On 6 February 2017, the Committee on Culture and Education (hereafter: CULT) published its draft opinion on the recently proposed directive on copyright in the Digital Single Market. The Committee proposes many amendments covering most of the proposal's provisions. Evidently, we are particularly interested in the amendments that touch upon the text and data mining (TDM) exception in this proposal. As the European Commission, CULT is concerned with the legal uncertainty surrounding TDM activities. However, while the Commission's emphasis was on the uncertainty from the viewpoint of TDM researchers, CULT rather focuses on reducing the risk of harm for rightholders as a consequence of this exception. This echoes through in the amendments put forward by the committee rapporteur.  In this post, I will elaborate on these amendments and their possible impact on the scope of the TDM exception.

1. "Acquired" lawful access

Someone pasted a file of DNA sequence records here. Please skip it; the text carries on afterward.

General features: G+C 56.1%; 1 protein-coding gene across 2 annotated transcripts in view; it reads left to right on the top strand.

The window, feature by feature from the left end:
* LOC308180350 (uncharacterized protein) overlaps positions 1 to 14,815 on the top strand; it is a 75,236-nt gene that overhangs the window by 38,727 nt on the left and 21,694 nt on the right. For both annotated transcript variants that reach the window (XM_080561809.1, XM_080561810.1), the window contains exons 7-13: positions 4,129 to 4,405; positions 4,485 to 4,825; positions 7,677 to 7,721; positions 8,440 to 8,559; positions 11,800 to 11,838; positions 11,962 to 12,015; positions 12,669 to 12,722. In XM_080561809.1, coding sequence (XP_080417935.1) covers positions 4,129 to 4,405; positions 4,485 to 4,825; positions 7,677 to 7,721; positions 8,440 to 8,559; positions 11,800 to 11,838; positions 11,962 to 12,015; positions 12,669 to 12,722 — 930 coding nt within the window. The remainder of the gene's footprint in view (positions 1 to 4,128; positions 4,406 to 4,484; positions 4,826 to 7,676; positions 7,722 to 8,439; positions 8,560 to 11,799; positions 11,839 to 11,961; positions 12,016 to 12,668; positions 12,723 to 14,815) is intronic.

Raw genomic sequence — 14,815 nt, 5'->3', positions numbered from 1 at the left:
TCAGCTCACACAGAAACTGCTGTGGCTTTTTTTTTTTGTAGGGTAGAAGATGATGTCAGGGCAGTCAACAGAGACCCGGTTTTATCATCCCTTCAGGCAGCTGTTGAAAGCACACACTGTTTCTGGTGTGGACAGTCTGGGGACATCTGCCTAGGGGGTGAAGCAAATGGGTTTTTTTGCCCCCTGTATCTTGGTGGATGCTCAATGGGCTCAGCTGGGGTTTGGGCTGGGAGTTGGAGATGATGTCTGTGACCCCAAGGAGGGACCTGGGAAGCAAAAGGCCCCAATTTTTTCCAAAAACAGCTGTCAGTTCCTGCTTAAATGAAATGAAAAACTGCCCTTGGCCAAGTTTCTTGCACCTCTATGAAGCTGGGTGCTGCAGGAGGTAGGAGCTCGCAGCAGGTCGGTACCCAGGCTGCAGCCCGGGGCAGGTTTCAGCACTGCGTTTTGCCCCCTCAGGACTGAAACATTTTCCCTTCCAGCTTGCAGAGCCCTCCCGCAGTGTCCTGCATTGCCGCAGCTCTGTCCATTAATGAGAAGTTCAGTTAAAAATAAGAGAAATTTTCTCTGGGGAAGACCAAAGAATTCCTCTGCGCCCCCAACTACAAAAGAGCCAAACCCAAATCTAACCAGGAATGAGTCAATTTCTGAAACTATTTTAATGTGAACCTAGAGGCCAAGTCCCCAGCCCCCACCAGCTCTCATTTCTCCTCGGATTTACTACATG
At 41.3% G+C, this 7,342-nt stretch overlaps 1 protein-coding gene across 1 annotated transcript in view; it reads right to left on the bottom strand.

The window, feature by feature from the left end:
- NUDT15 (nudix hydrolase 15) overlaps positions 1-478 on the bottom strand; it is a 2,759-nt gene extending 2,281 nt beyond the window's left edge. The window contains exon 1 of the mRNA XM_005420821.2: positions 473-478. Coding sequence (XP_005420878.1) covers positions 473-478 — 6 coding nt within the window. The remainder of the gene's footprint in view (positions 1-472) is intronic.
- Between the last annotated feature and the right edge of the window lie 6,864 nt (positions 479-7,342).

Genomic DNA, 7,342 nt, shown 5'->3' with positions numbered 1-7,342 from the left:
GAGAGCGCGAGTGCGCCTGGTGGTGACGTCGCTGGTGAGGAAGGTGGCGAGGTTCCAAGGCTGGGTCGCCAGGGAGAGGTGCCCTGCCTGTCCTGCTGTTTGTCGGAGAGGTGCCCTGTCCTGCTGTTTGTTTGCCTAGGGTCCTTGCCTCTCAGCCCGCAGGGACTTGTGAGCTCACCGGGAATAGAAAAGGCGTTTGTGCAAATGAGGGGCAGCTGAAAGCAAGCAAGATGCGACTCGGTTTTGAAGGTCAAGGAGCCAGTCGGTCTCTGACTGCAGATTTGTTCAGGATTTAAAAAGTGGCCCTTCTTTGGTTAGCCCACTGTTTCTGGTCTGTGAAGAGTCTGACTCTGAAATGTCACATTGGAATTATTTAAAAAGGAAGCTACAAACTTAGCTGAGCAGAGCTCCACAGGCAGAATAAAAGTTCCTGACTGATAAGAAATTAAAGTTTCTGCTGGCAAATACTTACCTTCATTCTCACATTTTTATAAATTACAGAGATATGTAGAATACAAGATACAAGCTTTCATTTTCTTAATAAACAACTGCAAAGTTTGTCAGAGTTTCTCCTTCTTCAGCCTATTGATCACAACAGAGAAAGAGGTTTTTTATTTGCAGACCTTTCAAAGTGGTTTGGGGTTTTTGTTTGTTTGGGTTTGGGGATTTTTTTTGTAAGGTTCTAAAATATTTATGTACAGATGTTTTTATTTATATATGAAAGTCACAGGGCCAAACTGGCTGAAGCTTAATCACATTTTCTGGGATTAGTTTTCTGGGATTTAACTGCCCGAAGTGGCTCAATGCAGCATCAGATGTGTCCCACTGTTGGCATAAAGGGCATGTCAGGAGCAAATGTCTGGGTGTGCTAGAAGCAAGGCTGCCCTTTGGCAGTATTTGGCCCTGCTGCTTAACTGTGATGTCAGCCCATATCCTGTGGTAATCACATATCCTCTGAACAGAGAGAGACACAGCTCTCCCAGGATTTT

In the Commission's proposal, TDM activities are exempted in the case research organisations "have lawful access". What CULT suggests is an addition of the word "acquired", changing this into "have acquired lawful access" (Amendment 43). The reason for this: it is "necessary to underline how the works subject to text and data mining have been obtained". However, the effect may be counterproductive. While 'having lawful access' can be easily explained as having access to works with permission from the author or the law, the word 'acquired' adds a layer of unclarity: when is something 'acquired'? It implies that some sort of transaction or request for access must have taken place. Does this mean that the exception only covers sources to which a TDM user is actively subscribed, such as a publisher's database through the university? At the same time, does this also mean that mining of every other work that is freely accessible - and put online with the consent of the rightholders - is not covered by the exception, since no bilateral relationship exists? Legal certainty does not seem to be enhanced through the mentioned amendment, while it is more certain that it will restrict the scope of the exception to a considerable extent.